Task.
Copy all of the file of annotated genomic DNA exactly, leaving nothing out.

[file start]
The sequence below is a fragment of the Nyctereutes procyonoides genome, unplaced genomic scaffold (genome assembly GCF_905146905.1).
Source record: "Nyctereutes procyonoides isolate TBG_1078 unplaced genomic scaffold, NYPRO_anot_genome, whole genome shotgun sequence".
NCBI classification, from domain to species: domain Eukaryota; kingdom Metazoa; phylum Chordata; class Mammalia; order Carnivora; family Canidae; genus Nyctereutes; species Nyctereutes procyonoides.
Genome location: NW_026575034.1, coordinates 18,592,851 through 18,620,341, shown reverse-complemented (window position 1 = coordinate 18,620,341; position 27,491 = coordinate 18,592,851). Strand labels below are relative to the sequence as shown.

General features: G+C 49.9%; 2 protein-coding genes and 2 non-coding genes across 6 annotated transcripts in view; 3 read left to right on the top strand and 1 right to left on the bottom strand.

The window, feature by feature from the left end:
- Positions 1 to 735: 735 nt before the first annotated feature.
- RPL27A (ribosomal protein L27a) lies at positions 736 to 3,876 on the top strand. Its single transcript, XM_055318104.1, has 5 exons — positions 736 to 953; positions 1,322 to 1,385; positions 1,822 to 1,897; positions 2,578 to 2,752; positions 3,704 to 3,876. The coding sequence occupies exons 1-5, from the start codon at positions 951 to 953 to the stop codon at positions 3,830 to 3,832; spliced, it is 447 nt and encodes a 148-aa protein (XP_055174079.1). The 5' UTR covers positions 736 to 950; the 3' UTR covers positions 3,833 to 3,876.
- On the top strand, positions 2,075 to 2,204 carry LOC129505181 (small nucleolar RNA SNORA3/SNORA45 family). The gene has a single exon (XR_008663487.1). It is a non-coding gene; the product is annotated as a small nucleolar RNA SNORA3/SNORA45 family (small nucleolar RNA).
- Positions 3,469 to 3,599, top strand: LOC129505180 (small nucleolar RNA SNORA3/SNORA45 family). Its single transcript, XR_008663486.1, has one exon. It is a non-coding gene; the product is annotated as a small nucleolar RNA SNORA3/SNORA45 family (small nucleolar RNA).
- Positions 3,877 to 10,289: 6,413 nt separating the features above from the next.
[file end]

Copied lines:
The sequence below is a fragment of the Nyctereutes procyonoides genome, unplaced genomic scaffold (genome assembly GCF_905146905.1).
Source record: "Nyctereutes procyonoides isolate TBG_1078 unplaced genomic scaffold, NYPRO_anot_genome, whole genome shotgun sequence".
NCBI classification, from domain to species: domain Eukaryota; kingdom Metazoa; phylum Chordata; class Mammalia; order Carnivora; family Canidae; genus Nyctereutes; species Nyctereutes procyonoides.
Genome location: NW_026575034.1, coordinates 18,592,851 through 18,620,341, shown reverse-complemented (window position 1 = coordinate 18,620,341; position 27,491 = coordinate 18,592,851). Strand labels below are relative to the sequence as shown.

General features: G+C 49.9%; 2 protein-coding genes and 2 non-coding genes across 6 annotated transcripts in view; 3 read left to right on the top strand and 1 right to left on the bottom strand.

The window, feature by feature from the left end:
- Positions 1 to 735: 735 nt before the first annotated feature.
- RPL27A (ribosomal protein L27a) lies at positions 736 to 3,876 on the top strand. Its single transcript, XM_055318104.1, has 5 exons — positions 736 to 953; positions 1,322 to 1,385; positions 1,822 to 1,897; positions 2,578 to 2,752; positions 3,704 to 3,876. The coding sequence occupies exons 1-5, from the start codon at positions 951 to 953 to the stop codon at positions 3,830 to 3,832; spliced, it is 447 nt and encodes a 148-aa protein (XP_055174079.1). The 5' UTR covers positions 736 to 950; the 3' UTR covers positions 3,833 to 3,876.
- On the top strand, positions 2,075 to 2,204 carry LOC129505181 (small nucleolar RNA SNORA3/SNORA45 family). The gene has a single exon (XR_008663487.1). It is a non-coding gene; the product is annotated as a small nucleolar RNA SNORA3/SNORA45 family (small nucleolar RNA).
- Positions 3,469 to 3,599, top strand: LOC129505180 (small nucleolar RNA SNORA3/SNORA45 family). Its single transcript, XR_008663486.1, has one exon. It is a non-coding gene; the product is annotated as a small nucleolar RNA SNORA3/SNORA45 family (small nucleolar RNA).
- Positions 3,877 to 10,289: 6,413 nt separating the features above from the next.